以太坊钱包·(中国)-Ethereum(ETH钱包)
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以太坊白皮书英文原版

发布时间:2023/09/11 13:06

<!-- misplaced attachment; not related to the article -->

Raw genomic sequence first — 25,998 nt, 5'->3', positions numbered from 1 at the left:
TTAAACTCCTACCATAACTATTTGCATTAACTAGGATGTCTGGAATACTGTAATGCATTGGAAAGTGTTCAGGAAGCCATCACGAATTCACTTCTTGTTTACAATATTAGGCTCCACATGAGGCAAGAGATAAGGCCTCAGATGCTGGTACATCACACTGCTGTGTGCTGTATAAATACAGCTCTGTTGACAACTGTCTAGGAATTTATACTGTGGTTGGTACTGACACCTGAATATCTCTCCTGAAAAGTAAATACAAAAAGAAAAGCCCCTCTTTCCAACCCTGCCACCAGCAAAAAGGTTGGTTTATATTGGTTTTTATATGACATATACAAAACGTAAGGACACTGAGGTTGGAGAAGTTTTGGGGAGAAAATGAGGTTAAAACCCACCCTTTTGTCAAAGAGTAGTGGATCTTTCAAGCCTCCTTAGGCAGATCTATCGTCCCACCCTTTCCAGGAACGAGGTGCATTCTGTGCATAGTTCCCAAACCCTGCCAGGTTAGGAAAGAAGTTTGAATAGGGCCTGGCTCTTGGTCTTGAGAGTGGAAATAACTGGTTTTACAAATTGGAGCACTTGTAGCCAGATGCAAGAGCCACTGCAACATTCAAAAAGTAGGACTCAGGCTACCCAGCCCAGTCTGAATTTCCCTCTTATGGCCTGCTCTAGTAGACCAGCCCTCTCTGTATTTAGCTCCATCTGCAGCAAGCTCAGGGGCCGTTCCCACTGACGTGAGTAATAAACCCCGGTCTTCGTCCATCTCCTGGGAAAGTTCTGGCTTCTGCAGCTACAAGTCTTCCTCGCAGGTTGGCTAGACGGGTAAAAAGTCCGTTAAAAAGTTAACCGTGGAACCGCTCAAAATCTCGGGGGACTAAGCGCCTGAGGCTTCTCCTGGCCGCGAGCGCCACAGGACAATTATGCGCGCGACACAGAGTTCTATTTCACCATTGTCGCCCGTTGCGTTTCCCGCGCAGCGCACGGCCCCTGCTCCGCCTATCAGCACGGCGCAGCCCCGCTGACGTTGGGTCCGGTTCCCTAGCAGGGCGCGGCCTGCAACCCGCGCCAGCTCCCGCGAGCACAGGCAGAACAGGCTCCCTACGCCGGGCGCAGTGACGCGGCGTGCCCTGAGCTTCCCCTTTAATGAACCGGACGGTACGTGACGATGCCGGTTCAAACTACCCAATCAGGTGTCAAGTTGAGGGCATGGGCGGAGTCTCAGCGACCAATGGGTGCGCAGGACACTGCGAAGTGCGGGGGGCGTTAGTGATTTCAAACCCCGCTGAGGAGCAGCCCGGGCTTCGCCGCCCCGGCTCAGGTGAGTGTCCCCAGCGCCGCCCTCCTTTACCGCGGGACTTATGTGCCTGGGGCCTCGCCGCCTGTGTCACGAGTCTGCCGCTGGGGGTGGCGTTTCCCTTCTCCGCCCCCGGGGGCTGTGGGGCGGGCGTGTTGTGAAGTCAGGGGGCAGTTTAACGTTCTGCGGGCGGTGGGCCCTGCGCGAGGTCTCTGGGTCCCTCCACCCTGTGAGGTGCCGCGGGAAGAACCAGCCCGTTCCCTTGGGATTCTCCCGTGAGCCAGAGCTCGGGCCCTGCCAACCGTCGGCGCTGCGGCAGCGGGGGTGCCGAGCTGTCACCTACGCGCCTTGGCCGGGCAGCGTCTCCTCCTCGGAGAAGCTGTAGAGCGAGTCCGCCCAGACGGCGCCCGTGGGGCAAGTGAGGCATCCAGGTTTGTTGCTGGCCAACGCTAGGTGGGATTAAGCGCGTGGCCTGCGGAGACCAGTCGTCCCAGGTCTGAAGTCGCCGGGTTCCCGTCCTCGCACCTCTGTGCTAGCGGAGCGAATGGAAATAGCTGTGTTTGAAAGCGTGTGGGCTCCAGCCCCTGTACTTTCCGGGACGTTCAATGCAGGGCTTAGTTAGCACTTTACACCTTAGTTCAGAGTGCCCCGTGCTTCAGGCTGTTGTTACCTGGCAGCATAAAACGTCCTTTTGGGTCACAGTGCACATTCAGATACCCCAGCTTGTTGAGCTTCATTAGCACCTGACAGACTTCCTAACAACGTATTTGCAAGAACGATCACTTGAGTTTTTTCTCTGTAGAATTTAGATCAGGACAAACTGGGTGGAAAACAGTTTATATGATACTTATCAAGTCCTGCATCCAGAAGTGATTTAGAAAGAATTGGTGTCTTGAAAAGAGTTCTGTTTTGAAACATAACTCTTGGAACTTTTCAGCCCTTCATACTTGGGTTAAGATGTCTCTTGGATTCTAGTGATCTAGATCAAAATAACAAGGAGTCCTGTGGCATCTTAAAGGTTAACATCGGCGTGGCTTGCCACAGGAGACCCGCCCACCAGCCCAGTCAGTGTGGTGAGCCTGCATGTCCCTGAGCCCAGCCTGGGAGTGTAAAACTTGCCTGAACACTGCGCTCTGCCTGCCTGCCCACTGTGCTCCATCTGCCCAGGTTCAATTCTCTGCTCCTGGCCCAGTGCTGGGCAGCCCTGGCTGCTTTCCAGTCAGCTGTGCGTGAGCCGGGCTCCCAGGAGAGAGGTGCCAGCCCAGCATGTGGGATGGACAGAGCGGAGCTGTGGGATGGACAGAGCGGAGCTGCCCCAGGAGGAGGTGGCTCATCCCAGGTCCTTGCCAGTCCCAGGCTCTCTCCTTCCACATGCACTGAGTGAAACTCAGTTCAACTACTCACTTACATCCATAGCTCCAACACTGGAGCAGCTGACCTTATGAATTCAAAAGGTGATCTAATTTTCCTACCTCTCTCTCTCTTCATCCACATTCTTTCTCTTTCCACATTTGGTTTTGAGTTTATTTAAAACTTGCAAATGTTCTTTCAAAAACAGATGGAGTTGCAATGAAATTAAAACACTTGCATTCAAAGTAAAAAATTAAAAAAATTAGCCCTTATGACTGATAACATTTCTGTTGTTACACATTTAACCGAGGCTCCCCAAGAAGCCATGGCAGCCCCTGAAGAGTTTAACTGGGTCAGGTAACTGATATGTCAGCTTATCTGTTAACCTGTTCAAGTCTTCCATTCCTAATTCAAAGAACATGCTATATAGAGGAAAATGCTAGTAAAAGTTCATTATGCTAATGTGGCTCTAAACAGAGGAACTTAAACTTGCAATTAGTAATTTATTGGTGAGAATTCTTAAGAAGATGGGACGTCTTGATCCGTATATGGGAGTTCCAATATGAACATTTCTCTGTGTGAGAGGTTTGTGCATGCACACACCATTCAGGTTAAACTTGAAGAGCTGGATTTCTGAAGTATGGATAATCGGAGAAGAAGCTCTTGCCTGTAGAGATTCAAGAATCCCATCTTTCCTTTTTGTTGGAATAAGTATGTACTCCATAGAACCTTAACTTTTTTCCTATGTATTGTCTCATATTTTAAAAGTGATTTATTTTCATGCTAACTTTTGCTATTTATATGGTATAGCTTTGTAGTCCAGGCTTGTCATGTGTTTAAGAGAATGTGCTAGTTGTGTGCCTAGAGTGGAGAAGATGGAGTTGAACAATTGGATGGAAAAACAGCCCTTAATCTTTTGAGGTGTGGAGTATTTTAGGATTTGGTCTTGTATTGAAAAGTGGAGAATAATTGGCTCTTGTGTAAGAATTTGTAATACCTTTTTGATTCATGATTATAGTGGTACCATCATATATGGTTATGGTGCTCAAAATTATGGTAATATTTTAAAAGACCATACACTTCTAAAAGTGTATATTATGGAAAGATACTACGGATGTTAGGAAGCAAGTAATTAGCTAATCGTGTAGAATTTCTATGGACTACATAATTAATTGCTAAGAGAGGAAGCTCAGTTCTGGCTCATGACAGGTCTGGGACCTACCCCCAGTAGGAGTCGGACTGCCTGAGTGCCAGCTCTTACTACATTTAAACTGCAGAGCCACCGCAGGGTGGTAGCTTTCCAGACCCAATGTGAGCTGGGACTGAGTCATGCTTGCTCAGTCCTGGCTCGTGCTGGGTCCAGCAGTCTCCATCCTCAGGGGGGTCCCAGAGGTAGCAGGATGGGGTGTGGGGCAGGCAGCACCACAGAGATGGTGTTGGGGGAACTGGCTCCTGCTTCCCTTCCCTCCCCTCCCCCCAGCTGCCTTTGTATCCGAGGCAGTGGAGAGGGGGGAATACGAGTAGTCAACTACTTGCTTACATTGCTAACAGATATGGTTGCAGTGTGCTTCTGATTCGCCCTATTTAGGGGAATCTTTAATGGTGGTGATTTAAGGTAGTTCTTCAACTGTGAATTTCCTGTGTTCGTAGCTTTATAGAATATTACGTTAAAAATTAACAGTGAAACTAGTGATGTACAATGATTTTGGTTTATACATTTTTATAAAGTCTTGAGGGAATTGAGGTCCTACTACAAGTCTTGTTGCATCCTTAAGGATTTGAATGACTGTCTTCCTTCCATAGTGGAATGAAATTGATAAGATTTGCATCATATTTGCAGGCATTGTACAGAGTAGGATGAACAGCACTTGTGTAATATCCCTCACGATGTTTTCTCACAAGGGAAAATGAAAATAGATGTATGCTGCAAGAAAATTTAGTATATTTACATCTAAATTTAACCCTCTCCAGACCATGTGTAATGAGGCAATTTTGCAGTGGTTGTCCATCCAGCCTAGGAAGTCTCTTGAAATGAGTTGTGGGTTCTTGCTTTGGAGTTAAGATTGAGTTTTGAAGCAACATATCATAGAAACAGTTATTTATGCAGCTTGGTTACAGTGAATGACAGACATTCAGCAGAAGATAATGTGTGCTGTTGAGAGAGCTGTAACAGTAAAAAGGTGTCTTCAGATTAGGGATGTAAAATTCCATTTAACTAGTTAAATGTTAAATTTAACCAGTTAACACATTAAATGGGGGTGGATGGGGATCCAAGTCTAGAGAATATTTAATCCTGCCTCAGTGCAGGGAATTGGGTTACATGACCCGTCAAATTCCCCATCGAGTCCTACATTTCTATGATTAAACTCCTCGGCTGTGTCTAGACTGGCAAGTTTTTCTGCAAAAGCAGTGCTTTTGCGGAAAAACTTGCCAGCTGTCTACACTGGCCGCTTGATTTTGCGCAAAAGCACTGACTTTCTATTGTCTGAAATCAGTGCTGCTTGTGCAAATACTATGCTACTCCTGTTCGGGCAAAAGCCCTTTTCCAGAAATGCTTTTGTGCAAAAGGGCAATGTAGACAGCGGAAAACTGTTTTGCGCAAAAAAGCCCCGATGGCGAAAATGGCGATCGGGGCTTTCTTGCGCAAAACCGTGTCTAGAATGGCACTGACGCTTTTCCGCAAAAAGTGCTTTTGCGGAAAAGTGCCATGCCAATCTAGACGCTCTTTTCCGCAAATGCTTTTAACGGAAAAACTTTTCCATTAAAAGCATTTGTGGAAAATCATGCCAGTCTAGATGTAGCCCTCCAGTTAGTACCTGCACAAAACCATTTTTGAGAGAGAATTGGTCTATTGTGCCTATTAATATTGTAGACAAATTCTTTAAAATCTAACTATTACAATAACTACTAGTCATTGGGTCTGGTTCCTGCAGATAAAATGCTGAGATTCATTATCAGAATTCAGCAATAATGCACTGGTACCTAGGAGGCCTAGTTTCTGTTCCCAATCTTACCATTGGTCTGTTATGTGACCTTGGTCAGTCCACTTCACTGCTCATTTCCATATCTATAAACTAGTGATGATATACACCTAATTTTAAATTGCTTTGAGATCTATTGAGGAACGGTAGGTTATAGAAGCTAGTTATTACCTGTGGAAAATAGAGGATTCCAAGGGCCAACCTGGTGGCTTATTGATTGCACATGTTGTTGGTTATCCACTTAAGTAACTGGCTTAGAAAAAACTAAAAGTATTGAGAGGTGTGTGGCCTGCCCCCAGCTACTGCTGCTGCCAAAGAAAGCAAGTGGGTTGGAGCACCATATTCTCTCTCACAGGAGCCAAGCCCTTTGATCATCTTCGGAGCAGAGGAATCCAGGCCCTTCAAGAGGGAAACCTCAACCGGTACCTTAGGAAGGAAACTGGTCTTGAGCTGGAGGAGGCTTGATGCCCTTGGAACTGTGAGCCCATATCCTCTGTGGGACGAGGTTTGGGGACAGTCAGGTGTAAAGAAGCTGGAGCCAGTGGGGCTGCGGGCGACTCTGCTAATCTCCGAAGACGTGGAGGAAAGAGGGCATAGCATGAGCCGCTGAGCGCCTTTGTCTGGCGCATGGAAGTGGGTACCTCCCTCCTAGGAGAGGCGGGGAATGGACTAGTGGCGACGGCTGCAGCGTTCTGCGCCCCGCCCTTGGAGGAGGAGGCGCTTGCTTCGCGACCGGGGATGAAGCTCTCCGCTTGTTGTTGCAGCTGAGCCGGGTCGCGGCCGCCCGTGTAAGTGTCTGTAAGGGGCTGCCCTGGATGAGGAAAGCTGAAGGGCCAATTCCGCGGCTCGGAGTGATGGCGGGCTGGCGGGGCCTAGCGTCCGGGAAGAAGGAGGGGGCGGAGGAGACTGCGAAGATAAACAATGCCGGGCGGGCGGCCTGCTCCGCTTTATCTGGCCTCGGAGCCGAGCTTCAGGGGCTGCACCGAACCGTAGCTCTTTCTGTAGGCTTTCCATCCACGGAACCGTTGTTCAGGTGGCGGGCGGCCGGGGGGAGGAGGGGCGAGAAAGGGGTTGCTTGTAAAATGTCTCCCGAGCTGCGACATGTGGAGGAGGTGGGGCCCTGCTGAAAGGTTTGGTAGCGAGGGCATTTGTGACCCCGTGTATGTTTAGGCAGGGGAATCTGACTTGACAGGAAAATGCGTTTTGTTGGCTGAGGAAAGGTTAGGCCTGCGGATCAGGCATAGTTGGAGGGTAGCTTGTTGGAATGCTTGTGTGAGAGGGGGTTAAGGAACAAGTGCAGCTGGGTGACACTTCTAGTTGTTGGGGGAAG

以太坊白皮书英文原版AbstractA purely peer-to-peer version of electronic cash would allow online payments to be sent directly from one party to another without going through a financial institution. Digital signatures provide part of the solution, but the main benefits are lost if a trusted third party is still required to prevent double-spending. We propose a solution to the double-spending problem using a peer-to-peer network. The network timestamps transactions by hashing them into an ongoing chain of hash-based proof-of-work, forming a record that cannot be changed without redoing the proof-of-work. The longest chain not only serves as proof of the sequence of events witnessed, but proof that it came from the largest pool of CPU power. As long as a majority of CPU power is controlled by nodes that are not cooperating to attack the network, they'll generate the longest chain and outpace attackers. The network itself requires minimal structure. Messages are broadcasted on a best-effort basis, and nodes can leave and rejoin the network at will, accepting the longest proof-of-work chain as proof of what happened while they were gone.1. IntroductionCommerce on the Internet has come to rely almost exclusively on financial institutions serving as trusted third parties to process electronic payments. While the system works well enough for most transactions, it still suffers from the inherent weaknesses of the trust-based model. Completely non-reversible transactions are not really possible, since financial institutions cannot avoid mediating disputes. The cost of mediation increases transaction costs, limiting the minimum practical transaction size and cutting off the possibility of casual small transactions, and there is a broader cost in the loss of ability to make non-reversible payments for non-reversible services. With the possibility of reversal, the need for trust spreads. Merchants must be wary of their customers, hassling them for more information than they would otherwise need. A certain percentage of fraud is accepted as unavoidable. These costs and payment uncertainties can be avoided in person by using physical currency, but no mechanism exists to make payments over a communications channel without a trusted party.2. TransactionsWe define an electronic coin as a chain of digital signatures. Each owner transfers the coin to the next by digitally signing a hash of the previous transaction and the public key of the next owner and adding these to the end of the coin. A payee can verify the signatures to verify the chain of ownership.3. Timestamp ServerThe solution we propose begins with a timestamp server. A timestamp server works by taking a hash of a block of items to be timestamped and widely publishing the hash, such as in a newspaper or Usenet post. The timestamp proves that the data must have existed at the time, obviously, in order to get into the hash. Each timestamp includes the previous timestamp in its hash, forming a chain, with each additional timestamp reinforcing the ones before it.ConclusionThe proposed solution provides a decentralized approach to prevent double-spending in online transactions without involving a trusted third party. By utilizing a peer-to-peer network and a timestamp server, the system ensures that transactions are time-stamped and recorded in an immutable chain. This eliminates the need for costly mediation and enables non-reversible payments for non-reversible services. With the introduction of electronic coins and digital signatures, the system allows for secure and verifiable ownership transfer. Overall, the Ethereum whitepaper presents a groundbreaking solution that has the potential to revolutionize online commerce and financial transactions. (Note: This is a summary of the original Ethereum whitepaper. The actual document contains more technical details and explanations.)。

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